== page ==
The tobacco industry was surprised by the July 28 announcement from the U.S. regulator that the Food and Drug Administration (FDA) was looking to reduce the nicotine in traditional combustible cigarettes to non-addictive levels, and questioning the role of menthol. Our view is that any action is likely to be many years away, and is arguably balanced by the opportunity in Next Generation products for those who are well positioned. Our portfolio is concentrated on tobacco names with access to the Next Generation products, and in particular heat-not-burn, and thus should be well-placed.
Tobacco has long been a steady compounder. The industry has grown its earnings at 7% per year in U.S. dollars over the last decade, while paying a healthy yield of around 4%. By contrast, the MSCI World Index has grown its earnings at just 0.5% with a lower yield.1 The sector’s price-to-earnings multiple can be volatile, as shown at the end of July, but over the long term the relentless compounding has driven strong share price outperformance. The key to this compounding has been pricing power. Combining a concentrated industry with limits on advertising in most markets to constrain new entrants, along with a taxation regime that gives cover to price rises, makes for a perfect environment to raise prices steadily – price/mix is of the order of 5% annually. It is important to note that the industry’s compounding has happened in the face of regulatory pressure that has steadily reduced the volumes of cigarettes sold in Developed Markets, though some of the regulatory changes, such as the rising weight of taxation and advertising bans, have actually helped boost pricing power. While the July 28 announcement by the U.S. regulator is significant, we do not see it as a break with the model of the last 40 years of regulation.
Looking forward, we believe that some tobacco companies can continue to compound successfully, but it is becoming more important to be selective, just as in the case of other Consumer Staples, as described in last month’s update. With other Staples, one of the key issues is technological change, and the threat of a certain e-commerce giant. For tobacco, it is the ‘Next Generation’, or ‘Reduced Harm’ products that provide the threat – and the opportunity. Our belief is that companies strongly positioned in these areas, in heat-not-burn or e-cigarettes, are likely to gain share at the expense of other players, and thus continue to compound. At the margin, the U.S. regulator’s move is likely to help this process.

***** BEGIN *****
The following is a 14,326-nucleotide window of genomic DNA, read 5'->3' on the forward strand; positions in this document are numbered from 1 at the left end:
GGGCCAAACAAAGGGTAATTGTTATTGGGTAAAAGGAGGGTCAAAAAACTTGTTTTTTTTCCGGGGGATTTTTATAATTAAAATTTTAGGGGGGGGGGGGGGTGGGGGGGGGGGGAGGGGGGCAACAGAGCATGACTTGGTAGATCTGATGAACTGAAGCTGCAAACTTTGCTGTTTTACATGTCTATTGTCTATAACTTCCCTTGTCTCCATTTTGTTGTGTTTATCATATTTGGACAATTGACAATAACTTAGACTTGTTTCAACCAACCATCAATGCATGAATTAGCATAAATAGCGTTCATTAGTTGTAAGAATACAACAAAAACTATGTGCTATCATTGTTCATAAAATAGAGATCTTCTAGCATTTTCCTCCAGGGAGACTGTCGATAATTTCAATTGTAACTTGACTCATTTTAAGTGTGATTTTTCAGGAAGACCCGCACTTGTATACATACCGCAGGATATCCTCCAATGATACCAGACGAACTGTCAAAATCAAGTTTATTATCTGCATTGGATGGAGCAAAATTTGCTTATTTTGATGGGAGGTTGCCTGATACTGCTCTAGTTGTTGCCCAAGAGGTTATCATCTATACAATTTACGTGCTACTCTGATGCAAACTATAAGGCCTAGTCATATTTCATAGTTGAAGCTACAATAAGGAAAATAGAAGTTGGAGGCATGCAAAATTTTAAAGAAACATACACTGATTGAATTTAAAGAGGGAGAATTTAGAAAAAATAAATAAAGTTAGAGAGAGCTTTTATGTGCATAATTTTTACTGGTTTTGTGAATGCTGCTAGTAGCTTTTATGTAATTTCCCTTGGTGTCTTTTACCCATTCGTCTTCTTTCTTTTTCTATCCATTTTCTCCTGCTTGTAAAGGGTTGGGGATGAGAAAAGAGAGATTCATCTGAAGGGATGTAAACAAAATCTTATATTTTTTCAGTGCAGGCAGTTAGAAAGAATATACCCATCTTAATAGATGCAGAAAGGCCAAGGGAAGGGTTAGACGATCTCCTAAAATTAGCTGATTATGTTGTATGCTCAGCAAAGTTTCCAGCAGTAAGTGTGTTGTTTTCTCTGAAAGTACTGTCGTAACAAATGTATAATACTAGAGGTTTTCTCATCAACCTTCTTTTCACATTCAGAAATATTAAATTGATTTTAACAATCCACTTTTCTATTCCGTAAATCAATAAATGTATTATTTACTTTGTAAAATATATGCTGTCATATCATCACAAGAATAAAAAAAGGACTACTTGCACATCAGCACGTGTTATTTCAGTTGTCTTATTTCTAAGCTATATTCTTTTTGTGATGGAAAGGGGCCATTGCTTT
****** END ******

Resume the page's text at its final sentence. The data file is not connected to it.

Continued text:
It is understandable that the U.S. regulatory framework announced on July 28 spooked the markets. The new head of the FDA is aspiring to reduce the nicotine in combustible (i.e., traditional) cigarettes to non-addictive levels, while also expressing concern about the role that flavorings (notably menthol) play in attracting young people to smoking. However, it is important to note that the announcement was a press release rather than actual regulation, and that the process is likely to take multiple years, and may well result in a significant watering down of the proposals. Under the Tobacco Control Act, the FDA’s decisions must be based on scientific evidence, much of which may not yet be in place, meaning extensive research may be required. The tobacco industry will be ready to offer strong legal challenges which could delay or block any reforms, while elements of the Republican Congress and Trump’s base may not welcome government constraints on nicotine.
On the positive side, there was an explicit recognition in the FDA release that there are other less harmful means of delivering nicotine, a major endorsement of lower-risk Next Generation products, which are unlikely to have their nicotine content lowered. ‘Big Tobacco’ dominates the e-cigarette market, while the heat-not-burn category is led by Philip Morris International’s IQOS, which has already taken 12% of the Japanese market (and will be licensed to Altria in the U.S.), followed by BAT’s glo. The regulator’s attitude should help the approval of heat-not-burn in the U.S. and may even strengthen the case for favorable tax treatment compared to combustible cigarettes, as has been the case in other markets. This should ensure that the products have economics as good, or even better, than traditional cigarettes, once scale is reached.
Our view is that the world is a profoundly unpredictable place at present, and that this unpredictability is not reflected in a market where MSCI World Index is trading at close to 17 times the next 12 months’ earnings,1 which themselves include an assumption of double-digit earnings growth. As a result, we favor quality compounders, which can grow earnings steadily at high returns on operating capital. We put tobacco companies in that category, despite the regulatory noise, provided they are well placed in Next Generation products. Tobacco’s proven ability to compound over multiple decades is not reflected in the valuations post the recent events, with the industry’s premium to the MSCI World Index having virtually disappeared.